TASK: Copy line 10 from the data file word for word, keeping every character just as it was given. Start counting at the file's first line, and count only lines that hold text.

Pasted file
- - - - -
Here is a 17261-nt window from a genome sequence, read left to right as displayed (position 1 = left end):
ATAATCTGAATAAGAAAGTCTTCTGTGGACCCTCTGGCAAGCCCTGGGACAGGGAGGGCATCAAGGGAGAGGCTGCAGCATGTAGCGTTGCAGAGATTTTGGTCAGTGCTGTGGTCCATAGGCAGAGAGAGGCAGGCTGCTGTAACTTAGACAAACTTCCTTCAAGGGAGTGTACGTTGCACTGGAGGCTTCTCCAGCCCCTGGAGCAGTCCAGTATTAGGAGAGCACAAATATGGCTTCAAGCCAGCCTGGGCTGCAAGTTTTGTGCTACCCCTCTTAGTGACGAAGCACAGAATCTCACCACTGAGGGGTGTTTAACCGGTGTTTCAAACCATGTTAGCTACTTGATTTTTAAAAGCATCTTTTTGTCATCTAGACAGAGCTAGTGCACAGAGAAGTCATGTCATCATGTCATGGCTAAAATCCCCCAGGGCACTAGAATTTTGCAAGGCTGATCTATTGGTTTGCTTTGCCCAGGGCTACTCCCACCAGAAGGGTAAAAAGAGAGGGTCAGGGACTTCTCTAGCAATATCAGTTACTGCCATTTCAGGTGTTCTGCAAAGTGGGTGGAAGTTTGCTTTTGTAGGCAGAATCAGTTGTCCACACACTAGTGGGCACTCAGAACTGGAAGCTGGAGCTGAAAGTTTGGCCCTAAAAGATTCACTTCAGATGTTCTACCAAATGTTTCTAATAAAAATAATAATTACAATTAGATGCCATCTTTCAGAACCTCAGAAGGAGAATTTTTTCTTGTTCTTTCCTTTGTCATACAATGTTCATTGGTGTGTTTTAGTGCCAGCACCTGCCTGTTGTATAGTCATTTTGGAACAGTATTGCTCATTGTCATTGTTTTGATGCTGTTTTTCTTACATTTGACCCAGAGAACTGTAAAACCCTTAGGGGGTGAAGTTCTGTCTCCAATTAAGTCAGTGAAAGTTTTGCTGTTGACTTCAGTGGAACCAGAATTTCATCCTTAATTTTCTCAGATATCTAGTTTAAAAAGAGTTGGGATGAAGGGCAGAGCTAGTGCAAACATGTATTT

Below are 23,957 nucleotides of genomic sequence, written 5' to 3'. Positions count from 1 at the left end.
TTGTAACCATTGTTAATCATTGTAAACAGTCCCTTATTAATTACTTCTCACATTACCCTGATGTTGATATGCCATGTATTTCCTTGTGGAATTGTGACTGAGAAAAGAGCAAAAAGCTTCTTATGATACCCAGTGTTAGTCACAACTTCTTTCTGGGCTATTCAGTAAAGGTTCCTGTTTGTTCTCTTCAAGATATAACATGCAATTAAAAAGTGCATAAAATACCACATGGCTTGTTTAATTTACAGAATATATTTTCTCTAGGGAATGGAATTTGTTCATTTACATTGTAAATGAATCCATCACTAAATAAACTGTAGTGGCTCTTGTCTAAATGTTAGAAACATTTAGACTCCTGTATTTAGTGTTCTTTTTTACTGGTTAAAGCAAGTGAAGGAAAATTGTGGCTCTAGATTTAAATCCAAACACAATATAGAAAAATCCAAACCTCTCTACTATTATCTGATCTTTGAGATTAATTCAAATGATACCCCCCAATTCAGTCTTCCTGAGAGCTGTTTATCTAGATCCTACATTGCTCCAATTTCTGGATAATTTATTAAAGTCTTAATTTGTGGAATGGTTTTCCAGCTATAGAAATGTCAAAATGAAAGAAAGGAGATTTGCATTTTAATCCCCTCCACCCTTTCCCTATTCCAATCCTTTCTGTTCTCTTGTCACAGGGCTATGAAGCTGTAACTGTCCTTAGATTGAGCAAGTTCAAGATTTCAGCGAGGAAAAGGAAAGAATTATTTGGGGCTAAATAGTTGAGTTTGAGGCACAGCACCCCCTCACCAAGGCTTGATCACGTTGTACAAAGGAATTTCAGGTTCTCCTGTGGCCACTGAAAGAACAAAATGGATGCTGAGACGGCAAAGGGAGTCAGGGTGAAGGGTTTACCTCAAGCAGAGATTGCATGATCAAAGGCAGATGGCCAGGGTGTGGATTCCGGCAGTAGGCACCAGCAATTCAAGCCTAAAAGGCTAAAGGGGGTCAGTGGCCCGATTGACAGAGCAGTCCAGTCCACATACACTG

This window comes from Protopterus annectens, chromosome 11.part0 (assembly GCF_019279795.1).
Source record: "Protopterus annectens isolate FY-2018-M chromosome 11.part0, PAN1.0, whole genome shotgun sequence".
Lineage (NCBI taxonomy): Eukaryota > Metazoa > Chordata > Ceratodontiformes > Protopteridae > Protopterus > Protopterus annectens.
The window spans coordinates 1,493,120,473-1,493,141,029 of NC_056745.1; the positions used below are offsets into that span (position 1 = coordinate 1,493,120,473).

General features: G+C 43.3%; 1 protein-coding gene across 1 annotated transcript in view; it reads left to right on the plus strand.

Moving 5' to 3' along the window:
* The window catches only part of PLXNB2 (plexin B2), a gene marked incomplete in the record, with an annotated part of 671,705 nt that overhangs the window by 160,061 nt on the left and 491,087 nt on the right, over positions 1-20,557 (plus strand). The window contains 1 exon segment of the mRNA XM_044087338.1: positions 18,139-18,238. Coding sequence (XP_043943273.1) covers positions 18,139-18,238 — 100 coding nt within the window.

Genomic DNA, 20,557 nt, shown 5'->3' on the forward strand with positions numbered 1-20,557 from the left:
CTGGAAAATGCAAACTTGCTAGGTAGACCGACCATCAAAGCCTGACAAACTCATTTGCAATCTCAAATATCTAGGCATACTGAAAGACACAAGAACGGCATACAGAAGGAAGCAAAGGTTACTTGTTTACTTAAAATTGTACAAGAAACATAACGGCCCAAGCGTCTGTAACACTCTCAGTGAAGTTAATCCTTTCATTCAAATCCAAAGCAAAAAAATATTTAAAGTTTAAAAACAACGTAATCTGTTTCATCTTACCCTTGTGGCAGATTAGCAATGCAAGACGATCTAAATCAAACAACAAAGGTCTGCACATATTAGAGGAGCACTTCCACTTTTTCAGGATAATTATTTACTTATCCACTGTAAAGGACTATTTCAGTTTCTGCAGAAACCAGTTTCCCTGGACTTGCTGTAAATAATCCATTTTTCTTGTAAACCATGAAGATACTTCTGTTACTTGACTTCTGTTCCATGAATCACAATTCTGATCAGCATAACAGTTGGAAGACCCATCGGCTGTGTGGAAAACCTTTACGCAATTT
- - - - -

Moving 5' to 3' along the window: